England 272 for 5 (Morgan 89*, Trott 54) beat Australia 257 for 9 (Clarke 61, Warner 56) by 15 runs
Scorecard and ball-by-ball details
This is surely one of the most inconsequential England v Australia series in history, but it did not lack for intensity or entertainment for all that and long before the end the Lord's crowd was relishing the renewal of old rivalries. First blood in the NatWest series went to England, but the match felt closer than the final 15-run margin would indicate.
Australia's chances departed with their captain, Michael Clarke, who had made 61 from 67 balls when he walked across his stumps, not for the first time, and was aghast to fall plumb lbw to a swinging, low full toss from Tim Bresnan.
It aggravated the hurt of the previous over when Australia lost Matthew Wade to a run out. Wade had just lifted James Anderson into the Mound Stand, Clarke had deposited Graeme Swann's offspin into the Tavern and another 69 from 49 balls felt just about gettable. Then Wade pushed Swann into the leg side, did not share his captain's enthusiasm for the single and barely got halfway down the pitch when the stumps were broken.
England have now won seven successive ODIs, and they have taken the last six home series in this format, but their record against Australia over 50 overs has been discouraging. Statistical talk of a 5-0 series win which would make them the first side in the world to be No. 1 in all three forms of the game is regarded even by England's most optimistic fans as a late-night pub fantasy. It has the makings of a tight series.
England were under pressure after losing the toss on a drizzly morning, but they avoided the early tremors that Australia must have felt were within their grasp on a pitch that the groundsman, Mick Hunt, accepted had more moisture in it than would normally be expected at Lord's at the end of June. Much of the rest was down to Eoin Morgan, who roused the innings with 89 from 63 balls and for the first time for a while had that assassin's look again.
Morgan has had an unsettled time since his return from an inactive season with Kolkata Knight Riders at IPL. His technique has been under scrutiny, particularly the adoption of a squatting stance, he has been omitted from the Test side as a result, and he has dared to tell the ECB that England's domestic Twenty20 tournament has fallen hopelessly behind the times.
It was dangerously late in the day for England when he finally broke Australia. His first six came in the 38th over when Pat Cummins spilled 13 in the middle of England's batting Powerplay. England then made 46 from the last 20 balls, Morgan responsible for 34 of them, including three sixes. If the first blow, a scythe over long on, was encouraged by Brett Lee's full toss, the follow-up was special as Morgan, back leg bent almost to ground level, swung a near yorker into the crowd. Shane Watson was also swung over the square-leg boards.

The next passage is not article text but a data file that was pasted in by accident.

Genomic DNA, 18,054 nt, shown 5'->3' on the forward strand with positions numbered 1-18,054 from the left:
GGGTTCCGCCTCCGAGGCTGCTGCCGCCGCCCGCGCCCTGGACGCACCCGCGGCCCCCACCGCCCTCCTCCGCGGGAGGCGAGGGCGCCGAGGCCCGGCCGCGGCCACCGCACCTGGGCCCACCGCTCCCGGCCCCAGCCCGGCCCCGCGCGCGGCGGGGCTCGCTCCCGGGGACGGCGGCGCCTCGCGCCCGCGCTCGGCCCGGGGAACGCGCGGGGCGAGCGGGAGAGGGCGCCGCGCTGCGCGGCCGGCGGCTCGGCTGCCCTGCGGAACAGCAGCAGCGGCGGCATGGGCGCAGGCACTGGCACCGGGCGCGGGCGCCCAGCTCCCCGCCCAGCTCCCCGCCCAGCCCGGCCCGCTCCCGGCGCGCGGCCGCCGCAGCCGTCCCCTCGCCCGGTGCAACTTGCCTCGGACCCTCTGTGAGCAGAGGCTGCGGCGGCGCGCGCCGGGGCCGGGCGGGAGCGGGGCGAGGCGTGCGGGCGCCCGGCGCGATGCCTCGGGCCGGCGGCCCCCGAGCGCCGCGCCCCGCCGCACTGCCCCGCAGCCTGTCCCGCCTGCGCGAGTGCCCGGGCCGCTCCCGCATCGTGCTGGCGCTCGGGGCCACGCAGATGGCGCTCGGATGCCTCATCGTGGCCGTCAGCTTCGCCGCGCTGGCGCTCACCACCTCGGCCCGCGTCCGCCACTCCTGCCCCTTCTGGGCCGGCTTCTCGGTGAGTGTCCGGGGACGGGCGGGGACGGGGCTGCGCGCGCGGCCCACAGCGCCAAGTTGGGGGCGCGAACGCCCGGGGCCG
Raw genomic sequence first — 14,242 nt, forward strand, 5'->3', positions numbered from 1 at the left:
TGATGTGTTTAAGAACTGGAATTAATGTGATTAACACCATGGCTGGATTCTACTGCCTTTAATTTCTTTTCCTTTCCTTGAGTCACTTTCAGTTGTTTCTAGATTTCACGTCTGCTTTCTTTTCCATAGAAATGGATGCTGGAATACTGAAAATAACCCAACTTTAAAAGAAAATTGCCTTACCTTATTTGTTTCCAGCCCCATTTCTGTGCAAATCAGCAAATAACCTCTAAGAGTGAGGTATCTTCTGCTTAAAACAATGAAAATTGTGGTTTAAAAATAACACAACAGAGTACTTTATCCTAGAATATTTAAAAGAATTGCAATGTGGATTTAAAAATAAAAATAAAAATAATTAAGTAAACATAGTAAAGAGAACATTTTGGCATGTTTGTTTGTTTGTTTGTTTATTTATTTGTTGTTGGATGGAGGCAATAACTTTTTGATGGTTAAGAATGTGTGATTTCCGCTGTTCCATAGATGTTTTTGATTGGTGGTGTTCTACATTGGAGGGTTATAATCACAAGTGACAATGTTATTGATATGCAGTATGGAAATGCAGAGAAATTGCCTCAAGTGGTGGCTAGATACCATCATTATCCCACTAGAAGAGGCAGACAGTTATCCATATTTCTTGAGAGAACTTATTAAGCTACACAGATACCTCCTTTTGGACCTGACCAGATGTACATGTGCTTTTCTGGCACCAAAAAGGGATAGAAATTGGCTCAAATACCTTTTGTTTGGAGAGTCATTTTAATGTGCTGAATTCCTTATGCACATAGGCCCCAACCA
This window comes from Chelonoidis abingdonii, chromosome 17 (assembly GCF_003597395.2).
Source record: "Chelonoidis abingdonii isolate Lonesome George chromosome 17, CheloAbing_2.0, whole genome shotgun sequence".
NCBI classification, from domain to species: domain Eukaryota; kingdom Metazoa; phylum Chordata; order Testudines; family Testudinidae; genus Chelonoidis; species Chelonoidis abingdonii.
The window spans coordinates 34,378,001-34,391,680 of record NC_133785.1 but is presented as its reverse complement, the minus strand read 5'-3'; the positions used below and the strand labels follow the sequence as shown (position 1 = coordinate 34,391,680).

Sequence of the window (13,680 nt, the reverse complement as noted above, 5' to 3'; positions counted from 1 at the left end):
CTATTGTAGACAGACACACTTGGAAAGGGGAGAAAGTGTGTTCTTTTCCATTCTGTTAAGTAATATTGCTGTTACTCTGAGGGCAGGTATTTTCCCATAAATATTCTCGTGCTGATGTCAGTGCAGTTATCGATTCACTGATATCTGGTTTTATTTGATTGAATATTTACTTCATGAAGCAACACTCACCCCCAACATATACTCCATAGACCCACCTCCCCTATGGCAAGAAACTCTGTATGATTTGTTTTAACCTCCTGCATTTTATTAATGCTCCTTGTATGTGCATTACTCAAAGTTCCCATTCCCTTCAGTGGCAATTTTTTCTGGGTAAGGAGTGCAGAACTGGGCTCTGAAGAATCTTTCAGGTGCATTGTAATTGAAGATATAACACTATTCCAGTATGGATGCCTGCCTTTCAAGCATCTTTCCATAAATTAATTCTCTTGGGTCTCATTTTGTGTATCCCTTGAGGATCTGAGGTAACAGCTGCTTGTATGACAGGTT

An opening stand of 74 in 17 overs between Alastair Cook and Ian Bell quietly batted England into good shape. Neither looked secure; it was not the sort of morning to expect that. Cook's first boundary took 11 overs and, on 28, he was dropped down the leg side by Wade off Watson before Cummins, as mature as you like as he experienced the Lord's slope from Nursery and Pavilion ends, had him caught at the wicket, driving at a wide one.
Bell, whose introduction to the opener's role after the retirement of Kevin Pietersen had brought a century against West Indies at West End, had an eventful and not-altogether convincing stay. He marched off when Brett Lee's lbw appeal was answered in the affirmative, but the Hot Spot cameras these days could probably spot the friction of a fly on a teacup and TV replays as he unstrapped his pads suggested that he had managed the faintest inside edge.
He had already reviewed successfully, on 3, given out caught at wicket of Clint McKay only for replays to show that the ball came off his trousers. Trott was left to guide England through the middle overs before being bowled for 54 as he failed to work Doherty through the leg side.
Australia repeatedly faltered just as they threatened to break the target. Anderson bowled throiugh a strained groin and looked as if life was hanging heavily upon him, but he found something to cheer him as he removed George Bailey and David Warner in the space of three balls.
Warner's belligerence was growing on a sound Lord's surface, with Steven Finn cudgelled through the offside twice in an over when he strayed in line, but when he had made 56 from 61 balls Anderson exposed a lack of footwork by shading a delivery away from him and the nick was well held by wicketkeeper Craig Kieswetter. Bailey chopped on in Anderson's previous over.
Then Australia's chase foundered again during their batting Powerplay. Clarke called it at 131 for 3 after 28 overs to enliven the innings, but things went awry as they lost both David Hussey and Steve Smith in five overs while adding 17 runs.
Hussey was bowled by Finn as he tried to hook and, if there was an element of ill luck as the ball dropped onto the bails off shoulder and helmet, he got in a tangle playing the shot. Smith felt for a wide one from Bresnan and was caught at the wicket. Australia could also have lost Clarke, on 16, but Bresnan failed to hold a relatively simple return chance.
As for DRS, it again proved its value, not just with Bell's successful review, but with Watson's dismissal as the much-improved Hotspot cameras showed a thin edge.
Time and again in this England cricket season, technology has improved the standards of decision making, supporting good umpiring and sparing bad. It has not achieved perfection - nobody has ever claimed that - but it has moved closer towards it. Those who continue to question the merits of DRS are either too wedded to tradition, too busy or simply too wilful to recognise the facts.